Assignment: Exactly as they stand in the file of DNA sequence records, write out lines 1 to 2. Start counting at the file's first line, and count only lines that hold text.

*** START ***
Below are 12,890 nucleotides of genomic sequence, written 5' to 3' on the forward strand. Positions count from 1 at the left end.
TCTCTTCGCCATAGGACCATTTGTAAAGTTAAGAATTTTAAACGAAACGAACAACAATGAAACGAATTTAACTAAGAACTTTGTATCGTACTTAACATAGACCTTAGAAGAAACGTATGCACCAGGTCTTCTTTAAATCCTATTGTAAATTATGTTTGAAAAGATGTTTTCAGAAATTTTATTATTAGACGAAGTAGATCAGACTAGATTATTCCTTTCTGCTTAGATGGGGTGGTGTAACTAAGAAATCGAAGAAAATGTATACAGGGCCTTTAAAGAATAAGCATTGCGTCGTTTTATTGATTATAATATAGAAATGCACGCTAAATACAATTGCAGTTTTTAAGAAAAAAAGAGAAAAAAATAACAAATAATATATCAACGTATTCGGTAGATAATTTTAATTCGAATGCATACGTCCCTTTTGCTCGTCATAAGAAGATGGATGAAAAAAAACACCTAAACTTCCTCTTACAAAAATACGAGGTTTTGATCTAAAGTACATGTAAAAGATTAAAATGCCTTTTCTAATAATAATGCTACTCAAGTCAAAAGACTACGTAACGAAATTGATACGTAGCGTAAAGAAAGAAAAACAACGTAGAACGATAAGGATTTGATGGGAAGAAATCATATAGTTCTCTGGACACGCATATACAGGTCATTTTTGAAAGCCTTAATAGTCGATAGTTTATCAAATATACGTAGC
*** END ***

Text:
Below are 12,890 nucleotides of genomic sequence, written 5' to 3' on the forward strand. Positions count from 1 at the left end.
TCTCTTCGCCATAGGACCATTTGTAAAGTTAAGAATTTTAAACGAAACGAACAACAATGAAACGAATTTAACTAAGAACTTTGTATCGTACTTAACATAGACCTTAGAAGAAACGTATGCACCAGGTCTTCTTTAAATCCTATTGTAAATTATGTTTGAAAAGATGTTTTCAGAAATTTTATTATTAGACGAAGTAGATCAGACTAGATTATTCCTTTCTGCTTAGATGGGGTGGTGTAACTAAGAAATCGAAGAAAATGTATACAGGGCCTTTAAAGAATAAGCATTGCGTCGTTTTATTGATTATAATATAGAAATGCACGCTAAATACAATTGCAGTTTTTAAGAAAAAAAGAGAAAAAAATAACAAATAATATATCAACGTATTCGGTAGATAATTTTAATTCGAATGCATACGTCCCTTTTGCTCGTCATAAGAAGATGGATGAAAAAAAACACCTAAACTTCCTCTTACAAAAATACGAGGTTTTGATCTAAAGTACATGTAAAAGATTAAAATGCCTTTTCTAATAATAATGCTACTCAAGTCAAAAGACTACGTAACGAAATTGATACGTAGCGTAAAGAAAGAAAAACAACGTAGAACGATAAGGATTTGATGGGAAGAAATCATATAGTTCTCTGGACACGCATATACAGGTCATTTTTGAAAGCCTTAATAGTCGATAGTTTATCAAATATACGTAGC